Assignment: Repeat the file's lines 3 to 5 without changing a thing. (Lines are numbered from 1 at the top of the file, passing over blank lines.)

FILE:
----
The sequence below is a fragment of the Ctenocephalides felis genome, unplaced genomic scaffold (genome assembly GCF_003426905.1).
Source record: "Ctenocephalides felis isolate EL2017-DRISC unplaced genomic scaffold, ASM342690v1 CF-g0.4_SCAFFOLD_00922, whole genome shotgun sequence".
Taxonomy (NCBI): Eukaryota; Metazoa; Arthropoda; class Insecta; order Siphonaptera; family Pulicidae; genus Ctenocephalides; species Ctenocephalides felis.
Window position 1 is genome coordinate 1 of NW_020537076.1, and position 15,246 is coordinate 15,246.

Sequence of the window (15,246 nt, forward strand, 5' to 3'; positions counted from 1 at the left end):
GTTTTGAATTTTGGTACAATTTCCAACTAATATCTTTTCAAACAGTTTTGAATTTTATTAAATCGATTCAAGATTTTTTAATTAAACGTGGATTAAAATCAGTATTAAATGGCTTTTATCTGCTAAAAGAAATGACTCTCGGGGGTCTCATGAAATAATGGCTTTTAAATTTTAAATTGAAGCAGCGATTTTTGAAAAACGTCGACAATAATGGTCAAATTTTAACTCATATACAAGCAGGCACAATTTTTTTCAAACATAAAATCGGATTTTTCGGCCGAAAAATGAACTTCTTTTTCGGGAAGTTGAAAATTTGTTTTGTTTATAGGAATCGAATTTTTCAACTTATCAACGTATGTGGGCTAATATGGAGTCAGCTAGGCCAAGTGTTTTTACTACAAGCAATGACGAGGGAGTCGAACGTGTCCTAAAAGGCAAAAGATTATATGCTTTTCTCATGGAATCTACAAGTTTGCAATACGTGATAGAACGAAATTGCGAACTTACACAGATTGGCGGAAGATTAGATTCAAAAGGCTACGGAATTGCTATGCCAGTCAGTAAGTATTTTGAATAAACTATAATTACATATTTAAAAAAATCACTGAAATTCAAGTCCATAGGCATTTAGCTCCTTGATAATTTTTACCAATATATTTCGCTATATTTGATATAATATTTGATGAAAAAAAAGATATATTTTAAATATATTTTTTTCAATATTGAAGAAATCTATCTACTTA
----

Taxonomy (NCBI): Eukaryota; Metazoa; Arthropoda; class Insecta; order Siphonaptera; family Pulicidae; genus Ctenocephalides; species Ctenocephalides felis.
Window position 1 is genome coordinate 1 of NW_020537076.1, and position 15,246 is coordinate 15,246.

Sequence of the window (15,246 nt, forward strand, 5' to 3'; positions counted from 1 at the left end):